'Bang 'em in the mouth'

The Pittsburgh Steelers are the last and best chance for somebody to knock off the undefeated New England Patriots. Here's the breakdown:

PITTSBURGH – The New England Patriots are undefeated and averaging well over 400 yards per game on offense -- numbers the Steelers might expect from an opponent in the fifth or sixth game, not the 13th.

"By the time you get to this time of the year, that's no accident," said Steelers defensive coordinator Dick LeBeau. "They're very, very powerful. Fortunately, we do play against good offenses on a steady diet, particularly in our division, so that should help us. But there's nothing like No. 1 and that's what these guys are."

The Patriots are the No. 1 team of the decade. They won Super Bowls following the 2001, 2003 and 2004 seasons and have made some big upgrades trying to get a fourth ring. The Patriots acquired deep threat Randy Moss, speedy slot receiver Wes Welker, and Steelers tormentor Adalius Thomas, a versatile front-seven defender.

It's worked, but the Patriots come into today's 4:15 p.m. game against the visiting Steelers on shaky grounds. The Patriots needed a fourth-quarter rally to beat the Philadelphia Eagles two games ago, and last week needed a set of bizarre occurrences to rally past the Baltimore Ravens.

The Patriots had a 4-1 turnover advantage in those games but still struggled against the sub-.500 teams. Why?

Well, the Eagles' secondary hammered the Patriots' wide receivers and used nose tackle Mike Patterson to bull-rush Patriots center Dan Koppen back into quarterback Tom Brady's comfort zone. The Ravens, meanwhile, attacked the below-average Patriots offensive tackles to rattle Brady and upset the timing of his space-age passing attack.

The bigger problem for the Patriots, though, is a defense that allowed 52 points and an 85.1 passer rating to career backup quarterbacks Kyle Boller and A.J. Feeley. Those quarterbacks have a combined rating this season of 56.4.

The Eagles' offense took advantage of a Patriots front intent on keeping Brian Westbrook's running in check by throwing into the open middle. Westbrook and Greg Lewis combined to make 11 catches for 128 yards.

The Ravens took advantage of the middle of the Patriots' front seven. Journeyman center Mike Flynn dominated Patriots nose tackle Vince Wilfork to open the door for Willis McGahee's 138-yard rushing performance.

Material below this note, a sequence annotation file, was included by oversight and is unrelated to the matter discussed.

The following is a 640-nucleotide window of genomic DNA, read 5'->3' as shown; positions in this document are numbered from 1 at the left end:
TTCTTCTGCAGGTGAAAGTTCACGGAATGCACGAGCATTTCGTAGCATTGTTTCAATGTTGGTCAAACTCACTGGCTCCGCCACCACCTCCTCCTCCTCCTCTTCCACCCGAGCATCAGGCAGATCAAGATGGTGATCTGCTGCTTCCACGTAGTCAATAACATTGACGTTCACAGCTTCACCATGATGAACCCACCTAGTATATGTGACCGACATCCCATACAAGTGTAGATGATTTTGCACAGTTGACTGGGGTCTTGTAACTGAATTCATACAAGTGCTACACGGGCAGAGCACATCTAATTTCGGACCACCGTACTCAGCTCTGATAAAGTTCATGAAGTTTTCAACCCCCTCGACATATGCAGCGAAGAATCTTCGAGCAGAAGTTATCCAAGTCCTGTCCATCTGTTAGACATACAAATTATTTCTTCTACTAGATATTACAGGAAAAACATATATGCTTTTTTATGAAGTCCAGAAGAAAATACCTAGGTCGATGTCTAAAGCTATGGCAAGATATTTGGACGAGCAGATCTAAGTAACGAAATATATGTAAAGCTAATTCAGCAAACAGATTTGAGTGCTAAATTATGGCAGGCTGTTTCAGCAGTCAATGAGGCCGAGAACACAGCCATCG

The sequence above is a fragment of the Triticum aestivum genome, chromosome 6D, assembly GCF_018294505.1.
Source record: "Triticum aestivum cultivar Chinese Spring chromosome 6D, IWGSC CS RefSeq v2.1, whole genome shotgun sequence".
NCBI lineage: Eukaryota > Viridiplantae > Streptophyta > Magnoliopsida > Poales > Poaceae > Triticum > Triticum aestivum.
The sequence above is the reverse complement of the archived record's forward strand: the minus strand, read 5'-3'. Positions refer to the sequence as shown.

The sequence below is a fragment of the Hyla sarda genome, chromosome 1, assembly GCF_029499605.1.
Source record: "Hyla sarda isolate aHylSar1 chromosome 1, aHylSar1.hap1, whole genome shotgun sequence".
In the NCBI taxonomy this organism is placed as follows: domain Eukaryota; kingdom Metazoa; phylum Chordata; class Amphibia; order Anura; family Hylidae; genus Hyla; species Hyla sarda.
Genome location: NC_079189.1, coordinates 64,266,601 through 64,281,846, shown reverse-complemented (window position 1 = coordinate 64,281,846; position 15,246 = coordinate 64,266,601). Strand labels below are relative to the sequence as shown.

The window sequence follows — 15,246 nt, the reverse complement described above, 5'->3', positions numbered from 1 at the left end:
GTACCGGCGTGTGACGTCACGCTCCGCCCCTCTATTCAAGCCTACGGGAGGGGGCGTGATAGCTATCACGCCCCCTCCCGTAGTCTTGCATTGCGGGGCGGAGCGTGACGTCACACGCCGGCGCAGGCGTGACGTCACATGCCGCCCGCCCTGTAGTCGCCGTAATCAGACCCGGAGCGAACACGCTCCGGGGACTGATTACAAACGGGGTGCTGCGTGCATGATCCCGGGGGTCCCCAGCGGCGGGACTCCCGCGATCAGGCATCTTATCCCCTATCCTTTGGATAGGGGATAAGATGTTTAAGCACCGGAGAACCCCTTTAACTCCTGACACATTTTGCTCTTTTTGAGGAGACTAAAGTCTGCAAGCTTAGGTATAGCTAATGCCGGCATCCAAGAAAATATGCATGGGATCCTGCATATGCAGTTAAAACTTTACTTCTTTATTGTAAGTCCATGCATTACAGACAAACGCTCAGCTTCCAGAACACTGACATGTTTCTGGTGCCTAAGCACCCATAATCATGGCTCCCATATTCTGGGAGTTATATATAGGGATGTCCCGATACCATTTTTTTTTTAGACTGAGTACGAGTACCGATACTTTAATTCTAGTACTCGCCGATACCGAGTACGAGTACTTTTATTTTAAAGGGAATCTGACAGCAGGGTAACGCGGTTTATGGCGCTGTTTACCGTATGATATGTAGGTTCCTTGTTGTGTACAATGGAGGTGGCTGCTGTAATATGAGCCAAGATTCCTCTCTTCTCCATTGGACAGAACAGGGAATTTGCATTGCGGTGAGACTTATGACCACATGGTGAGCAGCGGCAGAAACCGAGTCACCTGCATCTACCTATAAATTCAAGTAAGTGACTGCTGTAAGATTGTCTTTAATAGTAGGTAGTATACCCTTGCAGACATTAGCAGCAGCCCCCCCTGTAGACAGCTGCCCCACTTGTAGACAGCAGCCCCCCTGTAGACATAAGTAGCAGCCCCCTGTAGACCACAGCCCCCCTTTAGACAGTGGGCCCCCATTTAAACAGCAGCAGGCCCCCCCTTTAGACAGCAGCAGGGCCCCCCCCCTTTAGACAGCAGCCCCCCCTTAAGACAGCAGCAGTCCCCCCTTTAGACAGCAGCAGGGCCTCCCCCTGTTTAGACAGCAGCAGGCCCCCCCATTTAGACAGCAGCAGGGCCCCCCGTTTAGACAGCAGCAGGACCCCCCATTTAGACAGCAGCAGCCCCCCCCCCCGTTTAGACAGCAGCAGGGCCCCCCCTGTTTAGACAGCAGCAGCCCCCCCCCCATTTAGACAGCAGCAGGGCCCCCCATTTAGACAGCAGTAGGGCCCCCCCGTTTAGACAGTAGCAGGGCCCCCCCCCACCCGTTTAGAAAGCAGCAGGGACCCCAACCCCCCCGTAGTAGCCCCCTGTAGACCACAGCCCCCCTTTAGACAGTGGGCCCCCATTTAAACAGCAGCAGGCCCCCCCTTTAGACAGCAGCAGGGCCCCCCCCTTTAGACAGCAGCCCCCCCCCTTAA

So, how will the Steelers attack a Patriots defense that allowed 767 yards to the offenses of Feeley and Boller?

"If we don't get caught up in the hype and go out there and play Pittsburgh Steelers football, we'll be fine," said wide receiver Hines Ward.

But "Pittsburgh Steelers football" isn't what it used to be. The Steelers can't seem to run the ball anymore. In the last five games – a stretch that saw them play only one winning team – the Steelers averaged 3.3 yards per carry. Tailback Willie Parker averaged 3.0 yards per carry in that span and last week went on a fumbling binge.

An outside threat, Parker ran up the gut for most of those five games. He said it's not because of anything defenses are doing.

"I made a couple bad reads getting to the outside," he said. "They're not taking away the outside because there were a couple times where I could spring it outside but made the wrong cut. We're just not all in tune right now as an offense."

The passing game was in tune last week. Offensive coordinator Bruce Arians took the play-action passes out of the game plan and had quarterback Ben Roethlisberger use more no-huddle and shorter drops. The receivers were in tune with the quarterback, too, and the result was no sacks for the first time this season.

"It made it a lot easier because you could set your guy a lot harder and know you don't have to hold onto him for so long," said guard Kendall Simmons. "Then, when you throw in a couple five-step drops in there, it throws them off balance because they think the quick stuff will keep coming. As long as we're doing that, I think we'll be fine, and then let him drop back five, look around, see if someone gets open, and make a play. Other than that, keep hitting them with the quick stuff and slowly move it down the field. That's going to be important this week."

So either the Steelers will come out this afternoon in a four-wide shotgun set or they'll continue to try to kick-start their moribund run game. If the latter's the case, someone has to move the nose guard the way the Ravens did.

"Wilfork is somebody who can make quick penetration and can take up two blockers and let the linebackers make plays," Simmons said. "So that's going to be up to me, Alan (Faneca) and Sean (Mahan) in the middle to take care of him and the two linebackers. "It was amazing what the Ravens did," Simmons added. "It surprised me the way they ran the ball. I hadn't seen it in weeks before that. I guess they were just determined. I watched that entire game and I found myself rooting for the Ravens. Never thought I'd be doing that.

"But this week the pressure's on the Patriots, so we're just going to do what we do and take from some of the weaknesses that the other teams exposed, and then try to bang 'em in the mouth."


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